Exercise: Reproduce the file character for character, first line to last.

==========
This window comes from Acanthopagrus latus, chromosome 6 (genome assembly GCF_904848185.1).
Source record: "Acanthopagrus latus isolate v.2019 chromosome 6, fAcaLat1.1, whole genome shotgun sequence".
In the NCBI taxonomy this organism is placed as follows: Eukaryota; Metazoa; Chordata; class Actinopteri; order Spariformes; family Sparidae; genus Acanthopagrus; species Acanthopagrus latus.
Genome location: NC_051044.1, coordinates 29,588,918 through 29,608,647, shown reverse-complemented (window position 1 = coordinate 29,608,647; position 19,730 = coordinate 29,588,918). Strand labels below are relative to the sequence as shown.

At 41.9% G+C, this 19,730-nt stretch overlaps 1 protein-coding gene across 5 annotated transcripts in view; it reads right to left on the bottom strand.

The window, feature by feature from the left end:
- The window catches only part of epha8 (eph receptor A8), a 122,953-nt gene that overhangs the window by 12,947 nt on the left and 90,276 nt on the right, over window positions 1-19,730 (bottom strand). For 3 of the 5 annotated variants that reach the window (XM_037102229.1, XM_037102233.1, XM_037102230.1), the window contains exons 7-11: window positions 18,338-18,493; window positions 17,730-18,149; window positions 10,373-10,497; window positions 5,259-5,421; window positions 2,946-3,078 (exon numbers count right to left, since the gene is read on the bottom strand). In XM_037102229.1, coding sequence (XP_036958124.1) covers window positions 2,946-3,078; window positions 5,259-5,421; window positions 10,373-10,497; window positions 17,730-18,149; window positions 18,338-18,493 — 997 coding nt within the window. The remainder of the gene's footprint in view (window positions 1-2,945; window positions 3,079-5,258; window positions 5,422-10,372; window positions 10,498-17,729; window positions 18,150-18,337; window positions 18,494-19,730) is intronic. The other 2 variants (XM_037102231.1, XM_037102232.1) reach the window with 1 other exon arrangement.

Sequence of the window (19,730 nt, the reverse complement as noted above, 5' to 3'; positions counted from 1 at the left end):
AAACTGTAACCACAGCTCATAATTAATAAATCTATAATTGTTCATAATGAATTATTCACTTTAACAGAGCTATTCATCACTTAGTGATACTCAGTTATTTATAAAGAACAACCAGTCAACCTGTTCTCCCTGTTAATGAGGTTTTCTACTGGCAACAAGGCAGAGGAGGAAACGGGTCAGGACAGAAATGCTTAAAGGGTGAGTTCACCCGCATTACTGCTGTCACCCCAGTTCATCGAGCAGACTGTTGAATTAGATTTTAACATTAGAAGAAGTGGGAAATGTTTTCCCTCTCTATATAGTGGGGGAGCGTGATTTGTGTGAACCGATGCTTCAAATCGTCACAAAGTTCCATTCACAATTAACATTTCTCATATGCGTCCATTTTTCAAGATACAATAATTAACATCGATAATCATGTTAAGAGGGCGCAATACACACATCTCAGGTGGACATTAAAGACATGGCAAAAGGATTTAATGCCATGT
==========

This window comes from Acanthopagrus latus, chromosome 6 (genome assembly GCF_904848185.1).
Source record: "Acanthopagrus latus isolate v.2019 chromosome 6, fAcaLat1.1, whole genome shotgun sequence".
In the NCBI taxonomy this organism is placed as follows: Eukaryota; Metazoa; Chordata; class Actinopteri; order Spariformes; family Sparidae; genus Acanthopagrus; species Acanthopagrus latus.
Genome location: NC_051044.1, coordinates 29,588,918 through 29,608,647, shown reverse-complemented (window position 1 = coordinate 29,608,647; position 19,730 = coordinate 29,588,918). Strand labels below are relative to the sequence as shown.

At 41.9% G+C, this 19,730-nt stretch overlaps 1 protein-coding gene across 5 annotated transcripts in view; it reads right to left on the bottom strand.

The window, feature by feature from the left end:
- The window catches only part of epha8 (eph receptor A8), a 122,953-nt gene that overhangs the window by 12,947 nt on the left and 90,276 nt on the right, over window positions 1-19,730 (bottom strand). For 3 of the 5 annotated variants that reach the window (XM_037102229.1, XM_037102233.1, XM_037102230.1), the window contains exons 7-11: window positions 18,338-18,493; window positions 17,730-18,149; window positions 10,373-10,497; window positions 5,259-5,421; window positions 2,946-3,078 (exon numbers count right to left, since the gene is read on the bottom strand). In XM_037102229.1, coding sequence (XP_036958124.1) covers window positions 2,946-3,078; window positions 5,259-5,421; window positions 10,373-10,497; window positions 17,730-18,149; window positions 18,338-18,493 — 997 coding nt within the window. The remainder of the gene's footprint in view (window positions 1-2,945; window positions 3,079-5,258; window positions 5,422-10,372; window positions 10,498-17,729; window positions 18,150-18,337; window positions 18,494-19,730) is intronic. The other 2 variants (XM_037102231.1, XM_037102232.1) reach the window with 1 other exon arrangement.

Sequence of the window (19,730 nt, the reverse complement as noted above, 5' to 3'; positions counted from 1 at the left end):
AAACTGTAACCACAGCTCATAATTAATAAATCTATAATTGTTCATAATGAATTATTCACTTTAACAGAGCTATTCATCACTTAGTGATACTCAGTTATTTATAAAGAACAACCAGTCAACCTGTTCTCCCTGTTAATGAGGTTTTCTACTGGCAACAAGGCAGAGGAGGAAACGGGTCAGGACAGAAATGCTTAAAGGGTGAGTTCACCCGCATTACTGCTGTCACCCCAGTTCATCGAGCAGACTGTTGAATTAGATTTTAACATTAGAAGAAGTGGGAAATGTTTTCCCTCTCTATATAGTGGGGGAGCGTGATTTGTGTGAACCGATGCTTCAAATCGTCACAAAGTTCCATTCACAATTAACATTTCTCATATGCGTCCATTTTTCAAGATACAATAATTAACATCGATAATCATGTTAAGAGGGCGCAATACACACATCTCAGGTGGACATTAAAGACATGGCAAAAGGATTTAATGCCATGT